The dark little secret the fashion world doesn’t want you to know about.
In what probably amounts to a refreshing admission concerning the skeazy practices of the fashion world (yes kids the fashion world just like many high net worth industries is laden with compromised positions despite its curated glamorous manifestations) British designer Nicole Farhi has come out publicly and damned the practice of designers ponying up cash for visible name celebrities to turn up at their fashion collections.
Of course this belies the idea that what sells clothes isn’t necessarily the intricate quality of design or presentation of clothes but rather who is seen wearing them or within proximity to them. In other words it’s just another form of advertisement that essentially amounts to upfront endorsements and celebs are certainly taking advantage of their media whore status (yes write all the gunk you want about me tabloid hack!) and cashing in. And how…
Said Fahri in a recent interview with The Sunday Telegraph’s Stella magazine: “What do they show you in the papers after a fashion show? Not the clothes, but the celebrities who are being paid to sit at the show.”
But not content to just let the cat out of the bag the designer (who one assumes can get away with saying this as she is rather established and has a fierce following) Ms Fahri also offered the following: “They will all hate me for it. I don’t give a s–t because I think it is abominable.”
But just in case you are compelled to think Ms Fahri is speaking out of line comes this revelation courtesy of grazia: But does facilitating a star’s presence in the front row by arranging and paying for flights and accommodation, as well as making sure they are decked out in the brand’s latest designs count as payment? That is the thin line that most fashion PRs have had to tread in the last few years as it has become almost normal practice. But most report they draw the line at paying actual appearance fees.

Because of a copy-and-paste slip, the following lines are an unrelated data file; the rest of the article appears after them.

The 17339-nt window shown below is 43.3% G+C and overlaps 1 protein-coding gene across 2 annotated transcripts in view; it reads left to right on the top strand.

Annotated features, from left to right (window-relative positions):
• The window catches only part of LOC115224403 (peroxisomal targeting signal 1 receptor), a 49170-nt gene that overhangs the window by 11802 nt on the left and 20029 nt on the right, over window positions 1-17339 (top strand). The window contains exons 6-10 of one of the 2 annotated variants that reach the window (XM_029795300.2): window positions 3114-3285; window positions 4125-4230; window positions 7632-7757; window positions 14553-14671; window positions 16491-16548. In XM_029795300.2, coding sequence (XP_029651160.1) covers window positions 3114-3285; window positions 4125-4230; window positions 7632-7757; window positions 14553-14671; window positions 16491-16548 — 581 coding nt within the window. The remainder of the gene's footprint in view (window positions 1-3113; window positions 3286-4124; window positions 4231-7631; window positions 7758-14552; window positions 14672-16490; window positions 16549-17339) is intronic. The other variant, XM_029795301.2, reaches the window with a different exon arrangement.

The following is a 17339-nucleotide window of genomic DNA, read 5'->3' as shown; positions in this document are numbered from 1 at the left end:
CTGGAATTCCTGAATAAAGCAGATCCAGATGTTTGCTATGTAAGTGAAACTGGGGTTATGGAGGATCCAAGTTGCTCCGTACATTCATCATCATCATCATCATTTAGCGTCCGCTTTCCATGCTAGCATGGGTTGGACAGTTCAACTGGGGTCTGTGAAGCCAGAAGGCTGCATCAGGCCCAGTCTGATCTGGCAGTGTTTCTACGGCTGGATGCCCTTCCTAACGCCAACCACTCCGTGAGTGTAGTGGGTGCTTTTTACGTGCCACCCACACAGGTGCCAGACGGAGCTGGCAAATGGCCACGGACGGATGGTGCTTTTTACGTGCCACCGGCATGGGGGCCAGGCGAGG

Should we be surprised that once again we are finding publicists walking the thin line of ethical behavior? After all their job is to project the best image possible despite sometimes damning practices that if were publicly known could quite possibly lead to public fall out especially in the heightening arena of brand building and awareness that fashion consumption has morphed into over the years.
Offers Abe Gurko, the head of Abe a fashion public relations entity here in NYC: “There is no doubt that it has evolved quickly, as recently as in the past three years. Once word got out that people were being paid, everyone jumped on the bandwagon. They [the demands] kept coming. I had a manager say: ‘She will do it for $125,000.’ I said: ‘Have a nice day.'”
But in fact some celebs are having a very nice day. A recent poll courtesy of fashionista offered an interesting assessment:
Fashionista.com polled a number of “industry insiders” to compile a list of how much brands would pay for A-list stars such as Rihanna ($94,000+), Mary-Kate and Ashley Olsen (about $75,000 each) to make an appearance in their front row. “B-listers” (according to the website) like Blake Lively can command a $46,000+ fee, while the Jersey Shore cast are simply “uninvited”.
Of course don’t expect celebs and designers nor their publicists to come out anytime soon and tell you who’s actually getting paid to attend various shows. As for the future of the practice itself? Offers Abe Gurko: “All this back-room dealing cheapens the whole business. And I don’t think it’s going to stop.”
Hmm, what’s the old adage? Buyer beware…. (and below some of the typical front row fixtures that made their presence known during London’s 2012 spring fashion week. Front row of course….)